Each year, 6.6 percent of elderly Americans suffer a bout of major depression, a mental disorder that’s bad for both emotional and physical health. But for black seniors, ethnicity may affect whether they’ll be diagnosed with or treated for the illness, according to a Rutgers University study published in the American Journal of Public Health.
For the study, researchers reviewed data on 33,708 Medicare recipients from the U.S. Medicare Current Beneficiary Survey, 2001-2005. Scientists collected information on access to health care, usage and cost of health services, health status, and medical and prescription drug insurance coverage.
Findings showed diagnosis rates for depression were 4.2 percent for African Americans, 6.4 percent for non-Latino whites, 7.2 percent for Latinos and 3.8 percent for others. In addition, researchers also found that African Americans diagnosed with depression were less likely to receive treatment than people of other ethnicities.
The reason? Possibly economic inequities, with non-Latino whites being more likely to have private insurance to cover therapy beyond what Medicare pays for, suggested Ayse Akincigil, PhD, an assistant professor at Rutgers University’s School of Social Work, and the study’s lead author. “Differences in provider reimbursement may favor increased clinical detection of depression in white patient groups if higher payment rates result in longer visits,” she added.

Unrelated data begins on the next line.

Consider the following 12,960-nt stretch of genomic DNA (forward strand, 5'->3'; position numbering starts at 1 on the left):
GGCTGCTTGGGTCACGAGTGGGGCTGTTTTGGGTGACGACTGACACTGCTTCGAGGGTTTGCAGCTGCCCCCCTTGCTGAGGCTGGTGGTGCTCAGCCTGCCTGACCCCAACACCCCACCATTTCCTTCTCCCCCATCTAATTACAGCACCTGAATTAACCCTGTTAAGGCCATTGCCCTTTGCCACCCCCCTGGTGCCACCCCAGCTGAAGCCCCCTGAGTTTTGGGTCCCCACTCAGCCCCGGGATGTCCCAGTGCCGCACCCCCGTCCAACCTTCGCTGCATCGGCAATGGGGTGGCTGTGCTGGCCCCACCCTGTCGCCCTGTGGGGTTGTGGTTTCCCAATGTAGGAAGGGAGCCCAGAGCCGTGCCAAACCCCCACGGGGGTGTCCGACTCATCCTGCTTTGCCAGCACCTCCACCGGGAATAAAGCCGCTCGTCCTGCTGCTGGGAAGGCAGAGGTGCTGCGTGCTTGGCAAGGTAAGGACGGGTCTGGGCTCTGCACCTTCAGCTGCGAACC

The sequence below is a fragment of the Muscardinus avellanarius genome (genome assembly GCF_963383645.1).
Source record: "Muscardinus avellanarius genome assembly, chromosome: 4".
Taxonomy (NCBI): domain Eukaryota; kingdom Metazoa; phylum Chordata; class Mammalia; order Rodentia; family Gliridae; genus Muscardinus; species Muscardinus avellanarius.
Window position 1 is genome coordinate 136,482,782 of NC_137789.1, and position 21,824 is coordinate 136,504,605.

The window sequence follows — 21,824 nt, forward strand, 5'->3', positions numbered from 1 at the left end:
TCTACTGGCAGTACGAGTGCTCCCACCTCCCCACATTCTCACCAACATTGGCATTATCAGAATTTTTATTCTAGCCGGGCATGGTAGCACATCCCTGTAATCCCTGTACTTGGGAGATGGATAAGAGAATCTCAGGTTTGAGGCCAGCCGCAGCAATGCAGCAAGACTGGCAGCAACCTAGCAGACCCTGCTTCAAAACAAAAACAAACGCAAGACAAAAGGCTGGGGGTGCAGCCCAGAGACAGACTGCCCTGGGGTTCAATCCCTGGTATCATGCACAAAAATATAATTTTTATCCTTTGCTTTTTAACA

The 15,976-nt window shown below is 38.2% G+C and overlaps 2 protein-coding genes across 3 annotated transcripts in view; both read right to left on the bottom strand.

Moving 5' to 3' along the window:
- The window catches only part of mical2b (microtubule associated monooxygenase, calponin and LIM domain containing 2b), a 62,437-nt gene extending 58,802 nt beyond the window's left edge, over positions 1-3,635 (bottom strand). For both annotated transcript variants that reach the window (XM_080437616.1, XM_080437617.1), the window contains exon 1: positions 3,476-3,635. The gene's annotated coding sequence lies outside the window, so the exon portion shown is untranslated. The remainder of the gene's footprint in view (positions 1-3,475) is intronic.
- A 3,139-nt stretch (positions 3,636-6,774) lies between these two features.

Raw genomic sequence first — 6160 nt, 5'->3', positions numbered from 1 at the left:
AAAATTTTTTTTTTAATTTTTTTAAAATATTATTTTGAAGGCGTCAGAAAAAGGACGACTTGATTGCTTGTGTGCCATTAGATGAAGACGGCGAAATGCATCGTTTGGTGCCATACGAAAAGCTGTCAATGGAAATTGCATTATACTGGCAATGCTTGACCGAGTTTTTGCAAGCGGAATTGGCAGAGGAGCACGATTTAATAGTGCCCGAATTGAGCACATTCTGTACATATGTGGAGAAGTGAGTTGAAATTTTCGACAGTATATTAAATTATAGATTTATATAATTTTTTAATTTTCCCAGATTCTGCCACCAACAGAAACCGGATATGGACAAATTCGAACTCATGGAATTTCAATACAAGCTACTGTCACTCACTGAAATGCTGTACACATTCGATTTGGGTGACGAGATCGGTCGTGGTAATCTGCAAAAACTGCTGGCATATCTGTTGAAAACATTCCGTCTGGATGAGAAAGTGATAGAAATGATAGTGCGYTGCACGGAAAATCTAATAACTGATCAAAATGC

Akincigil also reported other differences between African-American patients and their white peers. Unlike whites, African Americans said they trusted their physicians less and had poorer communication with doctors. What’s more, whites also used more antidepressants than African Americans. “We presume they have better access to doctors and pharmacies, and more money to spend on drugs,” Akincigil said.
As a way to reduce these differences, study authors concluded that health providers needed to boost efforts to lower the barriers interfering with minority access to adequate mental health care.